In 1985 Alfred Bestall was awarded the MBE but sadly was too ill to visit the Palace to collect it.
===Rupert after Bestall===
John Harrold joined the team in the 1970s but it was not untill 1985 that he became Rupert's sole artist.
From September 2002 the Express have only been using recycled stories in the newspapers, ending 82 years of adventures.
Rupert is the longest running newspaper strip in the world.
Rupert Annuals - as opposed to just books about him, first began in 1936. This was when he gained his red jumper and yellow and black checked trousers and scarf - before this he had had a blue jumper and cream check trouers and scarf.
The annuals were so popular they were even allowed to continue throughout World War 2.
After the war competition began to get fierce and so other elements were introduced into the anuals. Bestall introduced origami and in 1960 Magic Painting became a regular feature.
It was in 1973 that there was the controversy over the colour of the bear's face on the cover of the annual - Bestall had done the drawings for the cover but the publishers changed the face from brown to white without consulting him. It is the few brown face editions wih are worth thousands - not the numerous white faced copies that later went on sale. Only twelve or so of the brown faced editions were produced and one sold for £23,000 in 2007.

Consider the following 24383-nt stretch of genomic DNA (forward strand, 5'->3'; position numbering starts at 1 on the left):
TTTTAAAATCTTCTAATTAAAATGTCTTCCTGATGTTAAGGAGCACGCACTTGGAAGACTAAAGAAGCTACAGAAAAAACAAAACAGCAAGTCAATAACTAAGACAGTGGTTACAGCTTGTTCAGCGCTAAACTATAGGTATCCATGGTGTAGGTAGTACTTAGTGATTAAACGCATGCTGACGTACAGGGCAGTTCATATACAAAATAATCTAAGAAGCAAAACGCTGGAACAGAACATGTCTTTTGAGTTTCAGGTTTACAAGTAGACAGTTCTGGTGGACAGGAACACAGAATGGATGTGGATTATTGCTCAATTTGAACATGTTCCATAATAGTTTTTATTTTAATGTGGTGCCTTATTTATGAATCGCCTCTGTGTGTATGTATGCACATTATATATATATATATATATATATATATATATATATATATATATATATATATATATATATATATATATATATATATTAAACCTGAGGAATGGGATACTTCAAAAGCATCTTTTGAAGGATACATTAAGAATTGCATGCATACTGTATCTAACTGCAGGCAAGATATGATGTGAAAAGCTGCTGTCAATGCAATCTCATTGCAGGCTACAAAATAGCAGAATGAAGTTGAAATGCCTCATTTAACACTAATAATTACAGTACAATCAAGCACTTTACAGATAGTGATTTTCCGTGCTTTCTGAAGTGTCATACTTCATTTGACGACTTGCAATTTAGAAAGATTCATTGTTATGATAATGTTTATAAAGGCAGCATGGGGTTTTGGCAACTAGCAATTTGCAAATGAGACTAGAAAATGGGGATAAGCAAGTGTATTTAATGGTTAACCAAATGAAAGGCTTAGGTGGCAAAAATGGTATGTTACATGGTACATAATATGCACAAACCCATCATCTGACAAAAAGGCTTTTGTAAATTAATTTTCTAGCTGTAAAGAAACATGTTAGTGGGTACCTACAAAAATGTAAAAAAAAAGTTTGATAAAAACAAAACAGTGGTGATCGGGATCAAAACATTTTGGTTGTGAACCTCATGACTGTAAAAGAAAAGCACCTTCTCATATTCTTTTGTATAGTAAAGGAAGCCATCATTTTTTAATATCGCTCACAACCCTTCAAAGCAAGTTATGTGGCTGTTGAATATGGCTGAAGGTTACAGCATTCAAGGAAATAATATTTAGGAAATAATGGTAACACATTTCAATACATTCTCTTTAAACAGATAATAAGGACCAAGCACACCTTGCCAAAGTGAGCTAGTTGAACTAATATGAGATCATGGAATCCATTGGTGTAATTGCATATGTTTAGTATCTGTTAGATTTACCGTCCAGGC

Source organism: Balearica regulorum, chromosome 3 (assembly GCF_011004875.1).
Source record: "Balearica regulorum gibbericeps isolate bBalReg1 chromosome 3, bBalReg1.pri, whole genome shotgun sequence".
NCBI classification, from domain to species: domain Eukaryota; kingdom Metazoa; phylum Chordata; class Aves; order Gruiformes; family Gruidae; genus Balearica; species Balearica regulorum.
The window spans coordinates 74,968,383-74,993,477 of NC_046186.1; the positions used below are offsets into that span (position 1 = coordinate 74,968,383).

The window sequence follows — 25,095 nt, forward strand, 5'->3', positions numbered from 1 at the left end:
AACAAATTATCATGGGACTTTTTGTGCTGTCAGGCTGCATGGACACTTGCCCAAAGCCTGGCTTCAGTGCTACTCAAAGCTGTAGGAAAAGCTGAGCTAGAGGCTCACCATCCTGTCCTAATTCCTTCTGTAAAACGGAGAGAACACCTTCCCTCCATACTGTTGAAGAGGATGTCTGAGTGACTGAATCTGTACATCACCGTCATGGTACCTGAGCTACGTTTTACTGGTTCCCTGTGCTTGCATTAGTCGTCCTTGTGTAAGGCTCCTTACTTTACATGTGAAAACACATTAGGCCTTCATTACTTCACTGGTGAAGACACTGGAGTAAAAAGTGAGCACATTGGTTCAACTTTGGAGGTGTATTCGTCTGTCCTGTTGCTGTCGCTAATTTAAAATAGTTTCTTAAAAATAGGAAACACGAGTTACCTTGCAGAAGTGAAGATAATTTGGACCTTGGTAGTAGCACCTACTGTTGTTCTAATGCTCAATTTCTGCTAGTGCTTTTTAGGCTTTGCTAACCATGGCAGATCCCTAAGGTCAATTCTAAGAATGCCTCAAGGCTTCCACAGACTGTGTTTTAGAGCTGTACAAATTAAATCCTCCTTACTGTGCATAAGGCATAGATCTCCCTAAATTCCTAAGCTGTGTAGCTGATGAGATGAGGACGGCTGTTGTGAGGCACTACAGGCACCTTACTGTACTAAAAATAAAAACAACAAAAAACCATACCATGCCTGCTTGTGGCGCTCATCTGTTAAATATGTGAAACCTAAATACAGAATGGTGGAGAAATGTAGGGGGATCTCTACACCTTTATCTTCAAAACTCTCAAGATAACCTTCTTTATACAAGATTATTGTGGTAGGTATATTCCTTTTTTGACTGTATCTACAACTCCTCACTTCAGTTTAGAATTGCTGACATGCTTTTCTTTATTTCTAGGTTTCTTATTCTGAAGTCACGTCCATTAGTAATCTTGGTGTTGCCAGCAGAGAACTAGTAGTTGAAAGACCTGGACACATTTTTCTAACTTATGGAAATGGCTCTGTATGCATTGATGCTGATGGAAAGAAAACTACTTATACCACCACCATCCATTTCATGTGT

===Rupert Toys and TV===
I am not a fan of the current New Adventures of Rupert on TV but I did enjoy the series made by Canadian company Nelvana which reproduced the stories and characters from the Annuals very well.
I also collect the Doulton figures which are made of Rupert and his chums - only if they are bought for me though as they are quite expensive.
There is a museum in Canterbury partly dedicated to Rupert which opened in 2003 as Mary Tourtel (Rupert's creator) lived in Canterbury.
===Rupert and Chums===
This as a picture of each character that has been included in Rupert Annual stories over the years and a little description of each one. 64 characters are included in all - most I remember but a few are ones that have only been in the odd story and not in an annual I have seen.
This is a great chapter which has a small image of every Rupert Annual cover from 1936. A super way to jog you memory of which annuals you had as a child - I remember many from tehe1960s onwards - all superbly reproduced here in full colour.
===To Sum Up===
I think this book is marvellous - both from the point of view of the quality of the paper, the fantastic colour images and also the titbits of information -some of which I did not know.
Excellently published by Egmont this is of a much higher standard than the Rupert Annuals they produce - and if I had not known I would not have thought it was published by the same people.
The full price is quite expenisve but now it is reduced on Amazon this would be a great addition to any Rupert fan's collection.
===Would I Recommend?===
'Committed to ethical publishing.'
This is a fan club for Rupert which has regular newsletters and articles on Rupert.
Their website is at - http://www.ee.ed.ac.uk/~afm/followers/